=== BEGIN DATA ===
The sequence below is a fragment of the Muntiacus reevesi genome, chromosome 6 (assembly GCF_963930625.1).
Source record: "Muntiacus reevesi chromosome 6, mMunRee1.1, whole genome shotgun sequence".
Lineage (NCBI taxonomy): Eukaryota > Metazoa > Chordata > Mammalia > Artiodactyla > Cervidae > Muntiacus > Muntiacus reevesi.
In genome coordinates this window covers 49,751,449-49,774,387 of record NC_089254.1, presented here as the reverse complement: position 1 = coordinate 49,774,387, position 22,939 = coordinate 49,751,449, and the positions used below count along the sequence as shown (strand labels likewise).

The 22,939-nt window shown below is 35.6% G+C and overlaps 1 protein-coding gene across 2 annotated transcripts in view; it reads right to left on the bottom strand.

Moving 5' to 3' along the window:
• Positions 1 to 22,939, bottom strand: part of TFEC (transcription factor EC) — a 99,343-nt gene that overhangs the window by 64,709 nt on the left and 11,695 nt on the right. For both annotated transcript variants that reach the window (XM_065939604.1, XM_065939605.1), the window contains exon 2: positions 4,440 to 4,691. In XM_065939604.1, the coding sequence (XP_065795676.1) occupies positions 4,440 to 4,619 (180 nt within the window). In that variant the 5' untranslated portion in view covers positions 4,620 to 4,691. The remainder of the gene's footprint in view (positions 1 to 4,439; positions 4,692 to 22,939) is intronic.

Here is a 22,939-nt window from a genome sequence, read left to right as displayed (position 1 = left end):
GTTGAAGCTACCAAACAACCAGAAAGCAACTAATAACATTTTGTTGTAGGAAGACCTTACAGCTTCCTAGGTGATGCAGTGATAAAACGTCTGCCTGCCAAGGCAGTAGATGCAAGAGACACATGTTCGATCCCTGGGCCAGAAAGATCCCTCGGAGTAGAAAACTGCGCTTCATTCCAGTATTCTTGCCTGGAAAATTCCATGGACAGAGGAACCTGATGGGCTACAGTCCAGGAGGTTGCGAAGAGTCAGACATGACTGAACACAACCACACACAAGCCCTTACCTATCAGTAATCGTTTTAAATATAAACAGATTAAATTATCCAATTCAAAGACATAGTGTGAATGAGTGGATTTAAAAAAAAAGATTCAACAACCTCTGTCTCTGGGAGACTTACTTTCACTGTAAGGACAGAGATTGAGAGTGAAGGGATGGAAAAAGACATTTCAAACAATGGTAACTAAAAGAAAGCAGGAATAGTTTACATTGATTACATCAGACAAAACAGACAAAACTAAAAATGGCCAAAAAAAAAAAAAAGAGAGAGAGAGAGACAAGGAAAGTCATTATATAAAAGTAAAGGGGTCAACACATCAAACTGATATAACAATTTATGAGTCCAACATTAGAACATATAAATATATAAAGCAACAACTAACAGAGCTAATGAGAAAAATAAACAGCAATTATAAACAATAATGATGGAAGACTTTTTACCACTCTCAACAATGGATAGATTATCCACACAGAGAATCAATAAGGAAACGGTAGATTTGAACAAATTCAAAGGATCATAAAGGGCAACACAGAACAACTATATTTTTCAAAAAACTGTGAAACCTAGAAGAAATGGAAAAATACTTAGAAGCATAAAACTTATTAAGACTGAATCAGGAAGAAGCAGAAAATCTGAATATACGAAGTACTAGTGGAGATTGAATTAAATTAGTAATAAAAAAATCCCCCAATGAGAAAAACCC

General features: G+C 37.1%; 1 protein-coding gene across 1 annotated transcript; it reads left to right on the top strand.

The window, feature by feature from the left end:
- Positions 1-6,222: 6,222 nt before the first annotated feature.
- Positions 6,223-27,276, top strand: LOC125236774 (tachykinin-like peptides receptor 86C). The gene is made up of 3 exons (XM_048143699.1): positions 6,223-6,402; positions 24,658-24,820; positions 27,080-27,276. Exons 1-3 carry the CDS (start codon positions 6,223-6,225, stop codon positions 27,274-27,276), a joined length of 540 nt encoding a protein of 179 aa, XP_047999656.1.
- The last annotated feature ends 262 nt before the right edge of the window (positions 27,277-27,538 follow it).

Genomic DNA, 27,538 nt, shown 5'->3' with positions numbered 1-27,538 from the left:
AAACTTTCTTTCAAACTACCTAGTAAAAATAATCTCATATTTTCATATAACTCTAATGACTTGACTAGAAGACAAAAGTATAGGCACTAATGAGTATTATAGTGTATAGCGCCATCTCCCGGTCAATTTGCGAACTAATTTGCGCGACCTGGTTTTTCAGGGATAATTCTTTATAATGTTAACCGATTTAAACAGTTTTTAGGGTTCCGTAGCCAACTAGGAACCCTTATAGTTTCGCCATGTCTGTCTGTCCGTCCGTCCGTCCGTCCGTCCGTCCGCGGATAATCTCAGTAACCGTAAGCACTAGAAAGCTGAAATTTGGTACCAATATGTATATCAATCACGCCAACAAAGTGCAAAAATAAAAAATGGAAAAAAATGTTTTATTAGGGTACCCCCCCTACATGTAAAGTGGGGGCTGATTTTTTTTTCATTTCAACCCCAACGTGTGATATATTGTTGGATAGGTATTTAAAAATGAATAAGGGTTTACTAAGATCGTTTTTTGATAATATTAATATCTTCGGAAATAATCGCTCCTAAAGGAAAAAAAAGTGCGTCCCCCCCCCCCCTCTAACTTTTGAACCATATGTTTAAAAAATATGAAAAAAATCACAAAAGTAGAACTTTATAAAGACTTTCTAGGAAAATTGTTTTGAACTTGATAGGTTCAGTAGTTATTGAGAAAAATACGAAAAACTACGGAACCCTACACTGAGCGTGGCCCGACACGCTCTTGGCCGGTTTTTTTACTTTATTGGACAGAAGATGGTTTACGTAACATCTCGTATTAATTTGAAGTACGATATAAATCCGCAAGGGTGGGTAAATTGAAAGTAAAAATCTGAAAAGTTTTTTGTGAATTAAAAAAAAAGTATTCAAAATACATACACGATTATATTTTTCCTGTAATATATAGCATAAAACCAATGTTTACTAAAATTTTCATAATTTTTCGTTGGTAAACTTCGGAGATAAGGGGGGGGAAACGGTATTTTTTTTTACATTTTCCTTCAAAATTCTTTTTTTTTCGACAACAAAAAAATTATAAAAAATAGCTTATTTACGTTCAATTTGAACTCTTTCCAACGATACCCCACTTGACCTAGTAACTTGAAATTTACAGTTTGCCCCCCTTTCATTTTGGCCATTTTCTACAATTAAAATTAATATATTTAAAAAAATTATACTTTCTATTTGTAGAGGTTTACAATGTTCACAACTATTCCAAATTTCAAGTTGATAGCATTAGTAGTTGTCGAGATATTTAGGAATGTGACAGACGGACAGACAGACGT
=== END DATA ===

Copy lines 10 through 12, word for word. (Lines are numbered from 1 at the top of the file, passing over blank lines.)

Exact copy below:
General features: G+C 37.1%; 1 protein-coding gene across 1 annotated transcript; it reads left to right on the top strand.

The window, feature by feature from the left end:
- Positions 1-6,222: 6,222 nt before the first annotated feature.